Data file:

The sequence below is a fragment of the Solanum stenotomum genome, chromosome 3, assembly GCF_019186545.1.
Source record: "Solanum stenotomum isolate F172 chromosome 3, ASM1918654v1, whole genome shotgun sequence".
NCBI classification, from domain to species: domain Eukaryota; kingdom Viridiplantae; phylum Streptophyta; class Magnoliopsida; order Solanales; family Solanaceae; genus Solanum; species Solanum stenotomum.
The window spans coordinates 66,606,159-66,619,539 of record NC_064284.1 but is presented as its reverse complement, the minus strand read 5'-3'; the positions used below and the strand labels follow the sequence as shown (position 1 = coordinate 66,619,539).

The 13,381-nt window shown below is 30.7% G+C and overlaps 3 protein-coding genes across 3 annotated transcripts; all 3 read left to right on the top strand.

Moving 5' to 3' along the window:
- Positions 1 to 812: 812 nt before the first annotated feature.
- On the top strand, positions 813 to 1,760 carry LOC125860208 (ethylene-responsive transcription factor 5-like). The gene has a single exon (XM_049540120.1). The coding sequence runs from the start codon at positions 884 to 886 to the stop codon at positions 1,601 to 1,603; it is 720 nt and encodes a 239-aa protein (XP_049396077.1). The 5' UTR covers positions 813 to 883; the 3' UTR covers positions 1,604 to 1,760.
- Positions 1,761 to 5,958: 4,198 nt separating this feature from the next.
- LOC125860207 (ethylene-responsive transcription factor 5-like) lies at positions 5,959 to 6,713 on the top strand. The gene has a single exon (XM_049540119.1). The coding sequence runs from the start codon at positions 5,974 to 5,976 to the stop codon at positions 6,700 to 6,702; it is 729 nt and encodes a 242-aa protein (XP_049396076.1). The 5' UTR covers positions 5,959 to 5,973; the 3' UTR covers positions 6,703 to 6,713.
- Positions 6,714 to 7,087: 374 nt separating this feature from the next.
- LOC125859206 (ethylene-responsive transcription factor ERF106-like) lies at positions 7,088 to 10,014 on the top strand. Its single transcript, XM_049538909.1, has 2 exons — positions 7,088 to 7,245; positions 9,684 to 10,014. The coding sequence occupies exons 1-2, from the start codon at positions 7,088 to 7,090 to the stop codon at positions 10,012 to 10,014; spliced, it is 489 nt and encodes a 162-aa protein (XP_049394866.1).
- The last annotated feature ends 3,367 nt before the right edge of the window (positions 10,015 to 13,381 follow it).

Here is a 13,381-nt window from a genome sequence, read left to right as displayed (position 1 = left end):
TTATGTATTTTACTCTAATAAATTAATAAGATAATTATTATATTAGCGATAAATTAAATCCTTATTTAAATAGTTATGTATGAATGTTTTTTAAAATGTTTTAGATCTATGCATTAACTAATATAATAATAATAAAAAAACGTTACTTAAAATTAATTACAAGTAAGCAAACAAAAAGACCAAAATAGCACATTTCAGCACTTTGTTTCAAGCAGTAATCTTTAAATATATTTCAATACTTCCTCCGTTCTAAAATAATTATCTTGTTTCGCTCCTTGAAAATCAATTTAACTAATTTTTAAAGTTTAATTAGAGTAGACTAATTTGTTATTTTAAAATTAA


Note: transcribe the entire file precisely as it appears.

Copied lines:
The sequence below is a fragment of the Solanum stenotomum genome, chromosome 3, assembly GCF_019186545.1.
Source record: "Solanum stenotomum isolate F172 chromosome 3, ASM1918654v1, whole genome shotgun sequence".
NCBI classification, from domain to species: domain Eukaryota; kingdom Viridiplantae; phylum Streptophyta; class Magnoliopsida; order Solanales; family Solanaceae; genus Solanum; species Solanum stenotomum.
The window spans coordinates 66,606,159-66,619,539 of record NC_064284.1 but is presented as its reverse complement, the minus strand read 5'-3'; the positions used below and the strand labels follow the sequence as shown (position 1 = coordinate 66,619,539).

The 13,381-nt window shown below is 30.7% G+C and overlaps 3 protein-coding genes across 3 annotated transcripts; all 3 read left to right on the top strand.

Moving 5' to 3' along the window:
- Positions 1 to 812: 812 nt before the first annotated feature.
- On the top strand, positions 813 to 1,760 carry LOC125860208 (ethylene-responsive transcription factor 5-like). The gene has a single exon (XM_049540120.1). The coding sequence runs from the start codon at positions 884 to 886 to the stop codon at positions 1,601 to 1,603; it is 720 nt and encodes a 239-aa protein (XP_049396077.1). The 5' UTR covers positions 813 to 883; the 3' UTR covers positions 1,604 to 1,760.
- Positions 1,761 to 5,958: 4,198 nt separating this feature from the next.
- LOC125860207 (ethylene-responsive transcription factor 5-like) lies at positions 5,959 to 6,713 on the top strand. The gene has a single exon (XM_049540119.1). The coding sequence runs from the start codon at positions 5,974 to 5,976 to the stop codon at positions 6,700 to 6,702; it is 729 nt and encodes a 242-aa protein (XP_049396076.1). The 5' UTR covers positions 5,959 to 5,973; the 3' UTR covers positions 6,703 to 6,713.
- Positions 6,714 to 7,087: 374 nt separating this feature from the next.
- LOC125859206 (ethylene-responsive transcription factor ERF106-like) lies at positions 7,088 to 10,014 on the top strand. Its single transcript, XM_049538909.1, has 2 exons — positions 7,088 to 7,245; positions 9,684 to 10,014. The coding sequence occupies exons 1-2, from the start codon at positions 7,088 to 7,090 to the stop codon at positions 10,012 to 10,014; spliced, it is 489 nt and encodes a 162-aa protein (XP_049394866.1).
- The last annotated feature ends 3,367 nt before the right edge of the window (positions 10,015 to 13,381 follow it).

Here is a 13,381-nt window from a genome sequence, read left to right as displayed (position 1 = left end):
TTATGTATTTTACTCTAATAAATTAATAAGATAATTATTATATTAGCGATAAATTAAATCCTTATTTAAATAGTTATGTATGAATGTTTTTTAAAATGTTTTAGATCTATGCATTAACTAATATAATAATAATAAAAAAACGTTACTTAAAATTAATTACAAGTAAGCAAACAAAAAGACCAAAATAGCACATTTCAGCACTTTGTTTCAAGCAGTAATCTTTAAATATATTTCAATACTTCCTCCGTTCTAAAATAATTATCTTGTTTCGCTCCTTGAAAATCAATTTAACTAATTTTTAAAGTTTAATTAGAGTAGACTAATTTGTTATTTTAAAATTAA